Author Topic: Meet Mr Money Mustache who retired at the age 30  (Read 23917 times)

rb

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Re: Meet Mr Money Mustache who retired at the age 30
« Reply #60 on: January 16, 2018, 08:23:59 PM »
Regarding the investor visa program...the loophole everyone is exploiting is that you can still enter the Quebec program, but you don't have to live in Quebec...you can go anywhere.  Alot of people have been taking advantage of the loophole to move to BC, Alberta or Ontario.  They have not closed that loophole yet...even though they should!  Quebec gets the $1.2M, but other provinces end up footing the bill for the participant.  Cheers!
That loophole cannot be closed. We are a free country and freedom of movement is guaranteed by our constitution. Specifically section 6 of the Charter of Rights and Freedoms. We either scrap the program completely or people have the right to live wherever they please.


rb

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Re: Meet Mr Money Mustache who retired at the age 30
« Reply #61 on: January 16, 2018, 08:34:48 PM »
You can buy your way into Canada as well: http://www.cic.gc.ca/englisH/immigrate/business/investors/index.asp

You need to have $1.6m in net worth and invest $800k in Canada.  It's a fascinating program, the government takes the $800k and invests it into government projects that create jobs.  So in essence you are paying $800k to get in, there is zero return on that money.  You get your money back without interest after five years and three months.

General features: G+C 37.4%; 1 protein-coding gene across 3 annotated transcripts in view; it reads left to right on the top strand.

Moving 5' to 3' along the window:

Which is essentially paying $18,800/year for 5 years (or about 100k) for your Canadian citizenship.


For US healthcare, it's crazy expensive if you're not on an employer-sponsored plan. It's absolutely ridiculous. If I was retired or whatnot, and not wealthy, I would not be living here.

I always ask, who is getting rich from all this? Is it the doctors? I don't think so. The government? Doubtful. Insurance/Pharma? Now we're getting warm...
Or you could apply to come up here as a regular person under the regular immigration program. That'll only cost you a few grand for processing background checks, etc. The difference is that you wait in line for a couple of years. But once you're here you still get the healthcare. We're nice like that. :)

Btw, why wouldn't you live in the US if you were retired? As fat as I know once you hit 65 you go on Medicare and you're on easy street healthcare wise.

Cigarbutt

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Re: Meet Mr Money Mustache who retired at the age 30
« Reply #62 on: January 16, 2018, 08:43:34 PM »
"guaranteed by our constitution"
Definition of constitution: the way in which a thing is composed or made up; makeup; composition.
Definition of Constitution: the system of fundamental principles according to which a nation, state, corporation, or the like, is governed.

Isn't it revealing that the former explains the latter?

But then, a quote from Mr Money Mustache:
"A big part of the recipe for a good life is to love the place you live. Although you can compensate for almost any living conditions with a strong Stoic attitude and some training, it sure is nice to be surrounded by an environment that truly agrees with your constitution." (my bold)

Another definition of constitution: the aggregate of a person's physical and psychological characteristics.

RichardGibbons

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Re: Meet Mr Money Mustache who retired at the age 30